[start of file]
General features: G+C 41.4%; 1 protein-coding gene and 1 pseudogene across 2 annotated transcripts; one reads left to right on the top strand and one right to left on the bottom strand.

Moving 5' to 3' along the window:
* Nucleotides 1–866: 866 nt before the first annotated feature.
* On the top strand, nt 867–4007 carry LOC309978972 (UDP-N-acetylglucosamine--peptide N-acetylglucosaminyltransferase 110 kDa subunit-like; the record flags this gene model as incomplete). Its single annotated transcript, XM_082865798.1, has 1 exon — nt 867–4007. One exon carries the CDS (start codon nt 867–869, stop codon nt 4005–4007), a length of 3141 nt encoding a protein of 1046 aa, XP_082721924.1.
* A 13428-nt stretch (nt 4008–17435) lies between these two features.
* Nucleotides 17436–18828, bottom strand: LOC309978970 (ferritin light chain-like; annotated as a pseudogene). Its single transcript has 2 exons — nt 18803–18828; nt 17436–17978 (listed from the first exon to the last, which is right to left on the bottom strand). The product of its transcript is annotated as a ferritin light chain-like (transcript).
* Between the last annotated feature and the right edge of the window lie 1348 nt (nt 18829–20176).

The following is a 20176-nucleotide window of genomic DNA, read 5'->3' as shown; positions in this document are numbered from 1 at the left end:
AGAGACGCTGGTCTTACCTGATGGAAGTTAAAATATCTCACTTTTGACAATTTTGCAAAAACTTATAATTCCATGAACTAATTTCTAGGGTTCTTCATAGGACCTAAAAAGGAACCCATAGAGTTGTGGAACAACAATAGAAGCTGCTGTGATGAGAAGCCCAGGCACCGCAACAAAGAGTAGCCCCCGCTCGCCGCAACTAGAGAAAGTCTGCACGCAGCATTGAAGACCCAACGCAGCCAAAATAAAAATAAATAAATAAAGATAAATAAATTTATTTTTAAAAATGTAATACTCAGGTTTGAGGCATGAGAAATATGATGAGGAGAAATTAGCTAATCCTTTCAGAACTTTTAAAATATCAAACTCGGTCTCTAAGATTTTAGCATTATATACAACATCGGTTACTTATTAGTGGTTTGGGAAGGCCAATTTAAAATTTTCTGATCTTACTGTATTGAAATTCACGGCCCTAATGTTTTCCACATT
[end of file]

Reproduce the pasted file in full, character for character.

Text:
General features: G+C 41.4%; 1 protein-coding gene and 1 pseudogene across 2 annotated transcripts; one reads left to right on the top strand and one right to left on the bottom strand.

Moving 5' to 3' along the window:
* Nucleotides 1–866: 866 nt before the first annotated feature.
* On the top strand, nt 867–4007 carry LOC309978972 (UDP-N-acetylglucosamine--peptide N-acetylglucosaminyltransferase 110 kDa subunit-like; the record flags this gene model as incomplete). Its single annotated transcript, XM_082865798.1, has 1 exon — nt 867–4007. One exon carries the CDS (start codon nt 867–869, stop codon nt 4005–4007), a length of 3141 nt encoding a protein of 1046 aa, XP_082721924.1.
* A 13428-nt stretch (nt 4008–17435) lies between these two features.
* Nucleotides 17436–18828, bottom strand: LOC309978970 (ferritin light chain-like; annotated as a pseudogene). Its single transcript has 2 exons — nt 18803–18828; nt 17436–17978 (listed from the first exon to the last, which is right to left on the bottom strand). The product of its transcript is annotated as a ferritin light chain-like (transcript).
* Between the last annotated feature and the right edge of the window lie 1348 nt (nt 18829–20176).

The following is a 20176-nucleotide window of genomic DNA, read 5'->3' as shown; positions in this document are numbered from 1 at the left end:
AGAGACGCTGGTCTTACCTGATGGAAGTTAAAATATCTCACTTTTGACAATTTTGCAAAAACTTATAATTCCATGAACTAATTTCTAGGGTTCTTCATAGGACCTAAAAAGGAACCCATAGAGTTGTGGAACAACAATAGAAGCTGCTGTGATGAGAAGCCCAGGCACCGCAACAAAGAGTAGCCCCCGCTCGCCGCAACTAGAGAAAGTCTGCACGCAGCATTGAAGACCCAACGCAGCCAAAATAAAAATAAATAAATAAAGATAAATAAATTTATTTTTAAAAATGTAATACTCAGGTTTGAGGCATGAGAAATATGATGAGGAGAAATTAGCTAATCCTTTCAGAACTTTTAAAATATCAAACTCGGTCTCTAAGATTTTAGCATTATATACAACATCGGTTACTTATTAGTGGTTTGGGAAGGCCAATTTAAAATTTTCTGATCTTACTGTATTGAAATTCACGGCCCTAATGTTTTCCACATT